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Small Bowel Malignancies

Small Bowel Malignancies

Malignancies that arise fro​​m the small intestine are quite rare. They include many histologic subtypes including: adenocarcinoma, lymphoma, sarco​ma, and neuroendocrine tumours. This section addresses adenocarcinomas arising from the duodenum, jejunum and ileum. Please refer to the linked sections for management of all other subtypes.

Please note:​​

  • These guidelines reflect current optimal practice in BC and were developed through consensus of the Provincial GI Tumour Group.
  • These guidelines are not a substitute for a consultation with an appropriate specialist.
  • These guidelines are current as of August 2015. Every effort will be made to update them to reflect changes in practice. 

1. Screening

​Due to the rarity of malignancies arising from the small bowel, there are no recommended screening guidelines.

Hereditary/Genetic Syndromes:

  • Adenocarcinomas arising in both the small and large intestine are associated with a number of heritable cancer syndromes.
  • Please refer to the BCCA Hereditary Cancer Program (HCP) for description and indications for referral to HCP regarding:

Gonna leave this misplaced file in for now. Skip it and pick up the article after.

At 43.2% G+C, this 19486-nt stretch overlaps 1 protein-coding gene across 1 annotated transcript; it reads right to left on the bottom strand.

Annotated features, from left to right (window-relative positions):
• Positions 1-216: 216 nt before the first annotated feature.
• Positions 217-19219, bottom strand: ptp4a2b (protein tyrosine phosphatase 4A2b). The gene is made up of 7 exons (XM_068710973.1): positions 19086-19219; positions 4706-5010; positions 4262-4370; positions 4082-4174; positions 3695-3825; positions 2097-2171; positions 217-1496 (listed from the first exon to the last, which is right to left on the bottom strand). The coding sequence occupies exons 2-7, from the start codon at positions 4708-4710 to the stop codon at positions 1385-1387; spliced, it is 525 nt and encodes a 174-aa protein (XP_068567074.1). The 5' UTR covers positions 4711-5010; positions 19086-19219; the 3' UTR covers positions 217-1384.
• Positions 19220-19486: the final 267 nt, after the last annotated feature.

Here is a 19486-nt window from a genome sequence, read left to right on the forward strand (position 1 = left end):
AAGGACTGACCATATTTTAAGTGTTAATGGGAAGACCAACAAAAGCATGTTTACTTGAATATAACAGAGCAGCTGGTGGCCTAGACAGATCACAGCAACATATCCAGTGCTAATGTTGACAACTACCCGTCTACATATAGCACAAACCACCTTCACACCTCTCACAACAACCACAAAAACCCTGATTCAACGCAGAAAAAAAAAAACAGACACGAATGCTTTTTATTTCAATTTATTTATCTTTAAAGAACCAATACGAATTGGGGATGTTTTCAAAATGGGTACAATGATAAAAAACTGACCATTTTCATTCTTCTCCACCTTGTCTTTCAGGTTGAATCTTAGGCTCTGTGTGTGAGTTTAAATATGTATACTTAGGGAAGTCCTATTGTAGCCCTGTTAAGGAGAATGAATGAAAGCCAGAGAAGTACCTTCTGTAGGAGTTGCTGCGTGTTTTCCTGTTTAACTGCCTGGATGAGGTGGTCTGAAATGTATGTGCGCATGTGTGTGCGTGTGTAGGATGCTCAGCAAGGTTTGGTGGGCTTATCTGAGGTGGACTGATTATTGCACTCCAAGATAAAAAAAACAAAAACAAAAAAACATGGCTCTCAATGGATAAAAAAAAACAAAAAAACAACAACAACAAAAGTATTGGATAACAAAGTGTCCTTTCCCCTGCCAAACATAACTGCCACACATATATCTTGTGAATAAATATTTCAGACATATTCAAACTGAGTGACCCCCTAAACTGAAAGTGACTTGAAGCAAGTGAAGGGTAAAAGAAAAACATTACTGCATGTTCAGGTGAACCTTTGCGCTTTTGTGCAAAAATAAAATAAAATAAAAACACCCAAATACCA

• Hereditary Colorectal Cancer
  • Familial Adenomatous Polyposis and other polyposis syndromes

2. Diagnostic and Staging Work-Up

  • Patients with small bowel neoplasms may present with any number of the following: 
    • abdominal pain, 
    • obstructive symptoms, 
    • bleeding, 
    • anorexia, 
    • weight loss, 
    • or in the case of a duodenal primary, jaundice.
  • Upper GI series with small bowel follow through may show a mass lesion, mucosal defect or intussusception.
  • CT scan of the abdomen and ​pelvis is generally done to assess the presenting symptoms and will reveal the extent of disease.
  • Upper GI endoscopy may detect a tumour in the duodenum and allow for biopsy for tissue diagnosis.
  • Wireless video capsule endoscopy is a means of visualizing the entire small bowel. However, it does not permit tissue sampling and should not be done in someone suspected of having bowel obstruction.
  • Exploratory laparoscopy or laparotomy may be required for diagnostic as well as therapeutic purposes.
  • PET scans are not recommended for staging purposes.
  • Pre-operative tumour markers: CEA, CA 19-9 and CA-125 may be useful for future monitoring.
  • Given the rarity of these cases, referral to BCCA is recommended.

3. Primary Surgical Therapy

  • For patients with localized adenocarcinomas of the small bowel wide segmental resection is done with curative intent.
  • Pancreaticoduodenectomy is required for tumours arising from the first and second portions of the duodenum.
  • A right hemicolectomy is indicated for tumours of the distal ileum.
  • For those with metastatic disease and no tissue diagnosis, biopsy for diagnostic purposes is essential. Palliative resection or bypass of the primary tumour may be done in patients with obstructive symptoms while patients with clinically significant active bleeding may require resection.

4. Pathology

​(per College of American Pathologists 2012)

  • Specimen: specify 
    • Type
    • Procedure Site
  • Tumour: specify
    • Site
    • Maximum tumor size